Posted on December 24, 2008

Immigrants Coping with Christmas Culture Shock

Shannon Proudfoot, Canwest News Service, Dec. 22, 2008

For many immigrants and refugees, the first Christmas in Canada means first snows, dazzling light displays and weaving their own traditions in with those of their new home.

But the festive excess of North America can also be difficult for those fleeing extreme deprivation and for newcomers grappling with poverty and unemployment.

“The whole concept of Christmas is both exciting and overwhelming for these families,” said Chris Friesen, the Vancouver-based director of settlement services for the Immigrant Services Society of British Columbia.

Many are dealing with culture shock, he says, and those whose families aren’t intact feel that more acutely at a time when everyone is focused on family. Even Santa Claus is a hard-to-grasp notion for children who have lived through upheaval in their homelands, he says.

“For many of the refugee children who have been in these camps for years and years, the whole concept of this person who dresses up and you’re supposed to tell him your wishes for Christmas is absolutely foreign,” Friesen said.

“It’s daunting and a little bit scary on the one hand, but also exciting.”

The Edmonton Mennonite Centre for Newcomers was “buzzing” with excitement last week over the annual end-of-term holiday party for the adult language students, says executive director Jim Gurnett.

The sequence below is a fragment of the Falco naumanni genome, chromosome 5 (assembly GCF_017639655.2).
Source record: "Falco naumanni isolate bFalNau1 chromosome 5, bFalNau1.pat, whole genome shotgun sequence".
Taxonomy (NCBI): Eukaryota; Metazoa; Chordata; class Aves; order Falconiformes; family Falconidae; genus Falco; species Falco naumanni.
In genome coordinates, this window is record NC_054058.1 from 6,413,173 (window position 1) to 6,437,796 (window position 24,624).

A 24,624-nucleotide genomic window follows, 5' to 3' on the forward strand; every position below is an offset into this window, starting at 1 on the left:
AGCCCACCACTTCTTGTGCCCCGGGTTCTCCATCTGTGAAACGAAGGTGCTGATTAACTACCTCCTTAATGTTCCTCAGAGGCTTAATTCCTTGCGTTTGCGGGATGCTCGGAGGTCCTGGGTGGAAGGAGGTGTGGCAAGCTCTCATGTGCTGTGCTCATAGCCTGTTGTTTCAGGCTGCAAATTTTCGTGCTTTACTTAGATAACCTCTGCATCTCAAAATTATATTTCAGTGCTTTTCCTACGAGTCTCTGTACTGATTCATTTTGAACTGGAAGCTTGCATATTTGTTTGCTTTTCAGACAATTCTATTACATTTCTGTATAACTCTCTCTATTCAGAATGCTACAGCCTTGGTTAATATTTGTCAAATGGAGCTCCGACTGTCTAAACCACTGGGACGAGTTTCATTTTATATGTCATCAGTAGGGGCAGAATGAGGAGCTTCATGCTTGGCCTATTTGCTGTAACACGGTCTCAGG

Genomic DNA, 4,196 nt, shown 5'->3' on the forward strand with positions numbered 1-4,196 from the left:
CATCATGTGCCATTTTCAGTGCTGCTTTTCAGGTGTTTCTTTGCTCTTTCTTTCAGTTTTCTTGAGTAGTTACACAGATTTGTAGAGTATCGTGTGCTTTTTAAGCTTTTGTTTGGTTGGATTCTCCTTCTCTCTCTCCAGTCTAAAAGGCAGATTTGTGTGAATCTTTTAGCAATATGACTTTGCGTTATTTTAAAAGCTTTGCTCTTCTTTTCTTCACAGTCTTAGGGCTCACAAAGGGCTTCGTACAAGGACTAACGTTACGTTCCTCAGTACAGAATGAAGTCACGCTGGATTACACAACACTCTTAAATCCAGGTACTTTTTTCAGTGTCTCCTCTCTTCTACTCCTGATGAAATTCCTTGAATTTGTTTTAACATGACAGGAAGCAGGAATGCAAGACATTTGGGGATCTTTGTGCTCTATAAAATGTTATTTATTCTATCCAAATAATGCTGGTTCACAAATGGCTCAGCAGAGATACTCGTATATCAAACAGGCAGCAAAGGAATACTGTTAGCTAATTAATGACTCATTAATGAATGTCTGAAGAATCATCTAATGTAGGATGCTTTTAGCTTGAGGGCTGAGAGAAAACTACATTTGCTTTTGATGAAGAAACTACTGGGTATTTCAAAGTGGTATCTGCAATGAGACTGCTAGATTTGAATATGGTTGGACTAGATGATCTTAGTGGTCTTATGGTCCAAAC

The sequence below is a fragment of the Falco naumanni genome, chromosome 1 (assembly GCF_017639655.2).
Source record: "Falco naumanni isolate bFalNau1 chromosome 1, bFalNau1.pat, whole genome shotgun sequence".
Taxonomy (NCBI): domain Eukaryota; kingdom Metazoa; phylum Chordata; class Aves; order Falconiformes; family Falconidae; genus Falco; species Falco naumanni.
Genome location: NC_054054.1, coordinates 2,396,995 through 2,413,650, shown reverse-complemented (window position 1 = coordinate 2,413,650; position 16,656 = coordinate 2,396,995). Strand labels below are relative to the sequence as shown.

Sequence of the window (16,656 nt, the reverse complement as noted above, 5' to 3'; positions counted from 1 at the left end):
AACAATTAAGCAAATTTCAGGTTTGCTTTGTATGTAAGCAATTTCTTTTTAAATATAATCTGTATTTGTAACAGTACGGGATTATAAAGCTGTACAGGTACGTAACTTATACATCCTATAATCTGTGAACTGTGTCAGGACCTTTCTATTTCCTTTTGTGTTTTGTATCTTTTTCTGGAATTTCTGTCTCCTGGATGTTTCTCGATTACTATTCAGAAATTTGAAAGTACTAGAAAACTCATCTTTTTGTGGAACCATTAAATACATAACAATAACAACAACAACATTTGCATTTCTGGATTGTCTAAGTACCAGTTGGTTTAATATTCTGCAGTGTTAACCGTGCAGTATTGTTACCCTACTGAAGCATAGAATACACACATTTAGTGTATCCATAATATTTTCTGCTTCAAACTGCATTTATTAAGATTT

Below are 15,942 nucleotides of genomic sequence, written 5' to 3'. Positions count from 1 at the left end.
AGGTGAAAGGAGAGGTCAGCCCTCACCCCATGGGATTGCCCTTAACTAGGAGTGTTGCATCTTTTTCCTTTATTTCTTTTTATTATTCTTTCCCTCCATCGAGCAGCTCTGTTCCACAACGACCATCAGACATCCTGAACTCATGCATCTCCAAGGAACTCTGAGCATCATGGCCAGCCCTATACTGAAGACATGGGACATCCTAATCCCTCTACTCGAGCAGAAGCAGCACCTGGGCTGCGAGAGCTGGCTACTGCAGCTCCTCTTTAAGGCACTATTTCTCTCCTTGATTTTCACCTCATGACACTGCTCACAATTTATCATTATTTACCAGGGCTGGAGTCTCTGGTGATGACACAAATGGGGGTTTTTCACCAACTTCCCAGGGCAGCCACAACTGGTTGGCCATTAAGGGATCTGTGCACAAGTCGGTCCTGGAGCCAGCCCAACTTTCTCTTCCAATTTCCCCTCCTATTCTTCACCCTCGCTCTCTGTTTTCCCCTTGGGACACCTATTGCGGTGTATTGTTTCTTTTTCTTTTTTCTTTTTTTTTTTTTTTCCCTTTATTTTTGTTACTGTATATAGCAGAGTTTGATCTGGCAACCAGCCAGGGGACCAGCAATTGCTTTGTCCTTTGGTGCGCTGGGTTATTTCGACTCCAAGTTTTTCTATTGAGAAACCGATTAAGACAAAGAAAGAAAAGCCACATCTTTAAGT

The party typically includes a potluck lunch overflowing with ethnic dishes, decorations and gift exchanges, while students practice their English skills in a show that’s earned big laughs in the past for riffing on the frustrations of shopping as a newcomer.

“There is a real excitement about discovering how Canada celebrates this major holiday and figuring out how to be part of it,” Gurnett said.

He estimates about one-third of the 10,000 people who access the centre each year come from predominantly Christian countries where Christmas is celebrated, though they’re curious about the North American version of the holiday. Another third has no strong faith background and is intrigued by the celebration, he says, while the rest come from other faiths.

Like other multicultural agencies, Gurnett says the centre takes pains to make its holiday celebrations inclusive and respectful of other traditions and beliefs.

However, he believes the commercialization of Christmas is more stressful for newcomers than any religious issues. Immigrants face the same difficulties as Canadian-born families with little money around the holidays, he says — especially when their children begin to acclimate to Canada and want to celebrate like their classmates.

Maya Rajeev Jonathan, 27, moved to Canada from Sri Lanka just three weeks ago and her husband was fortunate to land a customer service position almost immediately.

Rajeev Jonathan is still looking for a job, but they have an extensive network of family and friends in Toronto and she’s been thoroughly delighted by the snow, decorations and lights accompanying what she says is only a minor holiday in her homeland.

“Even though Christmas is not our festival, we are quite enjoying Christmas by going shopping and going to Christmas parties,” she said.